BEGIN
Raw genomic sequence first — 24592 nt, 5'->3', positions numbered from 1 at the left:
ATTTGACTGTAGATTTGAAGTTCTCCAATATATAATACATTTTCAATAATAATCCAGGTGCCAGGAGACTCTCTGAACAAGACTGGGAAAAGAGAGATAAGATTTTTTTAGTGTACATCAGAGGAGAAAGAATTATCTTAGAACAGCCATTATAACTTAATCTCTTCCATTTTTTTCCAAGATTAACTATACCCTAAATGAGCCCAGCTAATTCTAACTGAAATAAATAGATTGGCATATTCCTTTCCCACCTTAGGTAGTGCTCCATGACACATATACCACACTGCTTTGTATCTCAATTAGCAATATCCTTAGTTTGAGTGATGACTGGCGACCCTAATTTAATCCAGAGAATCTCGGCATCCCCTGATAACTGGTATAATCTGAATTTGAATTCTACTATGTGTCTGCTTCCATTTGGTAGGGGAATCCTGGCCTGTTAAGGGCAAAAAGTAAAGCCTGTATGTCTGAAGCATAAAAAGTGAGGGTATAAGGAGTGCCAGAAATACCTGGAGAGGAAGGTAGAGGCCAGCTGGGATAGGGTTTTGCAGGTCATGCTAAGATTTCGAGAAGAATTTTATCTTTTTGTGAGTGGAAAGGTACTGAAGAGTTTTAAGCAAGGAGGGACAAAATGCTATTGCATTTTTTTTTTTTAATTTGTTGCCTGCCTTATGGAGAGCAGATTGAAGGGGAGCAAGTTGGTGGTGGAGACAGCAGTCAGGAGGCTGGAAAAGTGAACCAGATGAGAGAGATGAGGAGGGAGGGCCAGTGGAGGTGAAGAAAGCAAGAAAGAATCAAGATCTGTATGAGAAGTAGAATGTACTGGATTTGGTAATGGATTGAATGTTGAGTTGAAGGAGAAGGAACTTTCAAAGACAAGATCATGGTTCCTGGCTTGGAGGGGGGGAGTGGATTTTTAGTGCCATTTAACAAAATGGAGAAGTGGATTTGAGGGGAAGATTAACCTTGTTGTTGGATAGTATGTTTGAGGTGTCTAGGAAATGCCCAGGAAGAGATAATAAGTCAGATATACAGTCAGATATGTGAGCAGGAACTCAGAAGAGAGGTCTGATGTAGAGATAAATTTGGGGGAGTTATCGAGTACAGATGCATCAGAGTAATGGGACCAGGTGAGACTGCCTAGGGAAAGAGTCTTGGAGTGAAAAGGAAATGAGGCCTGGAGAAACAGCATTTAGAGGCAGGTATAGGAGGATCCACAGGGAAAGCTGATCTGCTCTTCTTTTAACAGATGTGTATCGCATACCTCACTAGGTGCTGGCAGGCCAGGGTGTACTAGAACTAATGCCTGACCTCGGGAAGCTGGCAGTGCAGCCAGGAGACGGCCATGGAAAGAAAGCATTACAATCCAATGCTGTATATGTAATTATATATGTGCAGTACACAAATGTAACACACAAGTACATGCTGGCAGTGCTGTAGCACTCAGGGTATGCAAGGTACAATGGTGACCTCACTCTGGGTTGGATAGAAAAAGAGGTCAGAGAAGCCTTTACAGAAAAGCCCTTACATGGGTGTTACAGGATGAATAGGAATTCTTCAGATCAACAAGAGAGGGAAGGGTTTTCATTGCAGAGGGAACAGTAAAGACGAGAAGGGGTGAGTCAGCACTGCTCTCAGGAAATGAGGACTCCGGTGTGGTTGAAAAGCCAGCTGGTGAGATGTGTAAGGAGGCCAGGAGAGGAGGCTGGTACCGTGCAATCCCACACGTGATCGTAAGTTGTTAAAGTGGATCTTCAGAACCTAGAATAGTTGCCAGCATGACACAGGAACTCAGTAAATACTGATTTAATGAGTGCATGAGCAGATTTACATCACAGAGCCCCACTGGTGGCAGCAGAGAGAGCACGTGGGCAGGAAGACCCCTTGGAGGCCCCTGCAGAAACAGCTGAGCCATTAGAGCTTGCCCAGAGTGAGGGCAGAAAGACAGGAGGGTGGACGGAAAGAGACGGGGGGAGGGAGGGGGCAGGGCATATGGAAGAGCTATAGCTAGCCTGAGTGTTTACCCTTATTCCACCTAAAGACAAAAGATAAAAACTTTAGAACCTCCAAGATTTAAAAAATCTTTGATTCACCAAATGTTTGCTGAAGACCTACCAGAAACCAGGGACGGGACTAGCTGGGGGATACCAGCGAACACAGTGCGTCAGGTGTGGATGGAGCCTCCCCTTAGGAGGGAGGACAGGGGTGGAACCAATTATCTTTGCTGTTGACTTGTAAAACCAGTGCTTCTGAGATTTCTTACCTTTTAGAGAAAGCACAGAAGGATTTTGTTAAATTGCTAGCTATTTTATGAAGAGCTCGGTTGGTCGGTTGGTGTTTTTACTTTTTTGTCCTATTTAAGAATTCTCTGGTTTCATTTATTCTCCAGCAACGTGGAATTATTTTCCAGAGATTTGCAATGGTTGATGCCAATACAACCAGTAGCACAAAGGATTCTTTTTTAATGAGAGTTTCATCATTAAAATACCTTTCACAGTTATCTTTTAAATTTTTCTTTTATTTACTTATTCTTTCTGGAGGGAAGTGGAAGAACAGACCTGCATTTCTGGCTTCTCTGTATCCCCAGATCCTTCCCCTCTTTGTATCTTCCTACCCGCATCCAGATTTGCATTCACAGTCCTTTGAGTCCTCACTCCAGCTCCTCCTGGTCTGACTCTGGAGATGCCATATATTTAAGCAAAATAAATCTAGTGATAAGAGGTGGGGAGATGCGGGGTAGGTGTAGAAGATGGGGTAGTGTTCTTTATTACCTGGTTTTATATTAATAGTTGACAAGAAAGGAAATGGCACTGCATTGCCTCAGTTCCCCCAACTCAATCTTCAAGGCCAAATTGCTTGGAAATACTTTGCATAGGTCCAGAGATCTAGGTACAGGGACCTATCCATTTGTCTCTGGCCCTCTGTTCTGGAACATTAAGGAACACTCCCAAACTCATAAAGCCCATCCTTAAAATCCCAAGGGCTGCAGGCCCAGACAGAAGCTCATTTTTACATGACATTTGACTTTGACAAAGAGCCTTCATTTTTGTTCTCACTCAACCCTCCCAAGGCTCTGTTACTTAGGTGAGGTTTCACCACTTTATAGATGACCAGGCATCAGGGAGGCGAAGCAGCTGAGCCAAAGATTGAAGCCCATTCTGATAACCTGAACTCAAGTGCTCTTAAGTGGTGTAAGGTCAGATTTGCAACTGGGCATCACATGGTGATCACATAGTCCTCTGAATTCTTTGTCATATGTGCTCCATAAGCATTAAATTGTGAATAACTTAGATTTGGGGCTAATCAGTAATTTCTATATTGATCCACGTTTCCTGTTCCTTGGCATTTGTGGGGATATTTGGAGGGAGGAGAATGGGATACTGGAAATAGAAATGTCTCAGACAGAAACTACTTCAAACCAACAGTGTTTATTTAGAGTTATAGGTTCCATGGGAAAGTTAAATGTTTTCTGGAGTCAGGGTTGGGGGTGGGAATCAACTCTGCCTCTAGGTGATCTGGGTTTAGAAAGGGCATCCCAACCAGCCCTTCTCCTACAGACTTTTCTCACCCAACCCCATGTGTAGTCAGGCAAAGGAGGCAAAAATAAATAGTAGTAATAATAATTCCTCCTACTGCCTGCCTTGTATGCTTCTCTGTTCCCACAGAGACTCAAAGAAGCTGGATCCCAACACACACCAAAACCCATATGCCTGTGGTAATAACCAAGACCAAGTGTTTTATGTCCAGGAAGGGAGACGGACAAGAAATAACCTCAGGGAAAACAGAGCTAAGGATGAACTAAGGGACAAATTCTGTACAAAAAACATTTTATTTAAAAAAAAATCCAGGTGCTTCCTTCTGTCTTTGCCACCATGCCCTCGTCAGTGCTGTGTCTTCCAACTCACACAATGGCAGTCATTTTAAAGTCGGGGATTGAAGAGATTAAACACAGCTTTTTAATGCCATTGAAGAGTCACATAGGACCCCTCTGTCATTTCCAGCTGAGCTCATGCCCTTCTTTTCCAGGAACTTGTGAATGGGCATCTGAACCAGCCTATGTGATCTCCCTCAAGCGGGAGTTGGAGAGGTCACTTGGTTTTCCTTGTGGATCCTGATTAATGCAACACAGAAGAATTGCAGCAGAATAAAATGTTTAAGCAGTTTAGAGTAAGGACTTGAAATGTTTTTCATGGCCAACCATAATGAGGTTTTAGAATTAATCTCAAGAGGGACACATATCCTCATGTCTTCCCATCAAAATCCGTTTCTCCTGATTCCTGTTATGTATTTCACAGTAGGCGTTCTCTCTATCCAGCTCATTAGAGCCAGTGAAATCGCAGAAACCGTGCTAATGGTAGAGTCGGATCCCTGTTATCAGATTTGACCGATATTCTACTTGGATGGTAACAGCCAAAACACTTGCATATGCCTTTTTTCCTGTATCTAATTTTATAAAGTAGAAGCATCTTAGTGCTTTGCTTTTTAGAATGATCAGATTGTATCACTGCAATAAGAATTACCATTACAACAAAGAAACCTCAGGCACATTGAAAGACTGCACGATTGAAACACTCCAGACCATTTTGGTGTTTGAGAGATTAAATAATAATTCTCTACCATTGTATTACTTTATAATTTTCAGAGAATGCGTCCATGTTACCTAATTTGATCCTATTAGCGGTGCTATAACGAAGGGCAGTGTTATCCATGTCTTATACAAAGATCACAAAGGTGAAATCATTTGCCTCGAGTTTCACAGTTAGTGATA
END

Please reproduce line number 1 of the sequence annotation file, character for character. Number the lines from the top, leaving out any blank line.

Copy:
Raw genomic sequence first — 24592 nt, 5'->3', positions numbered from 1 at the left: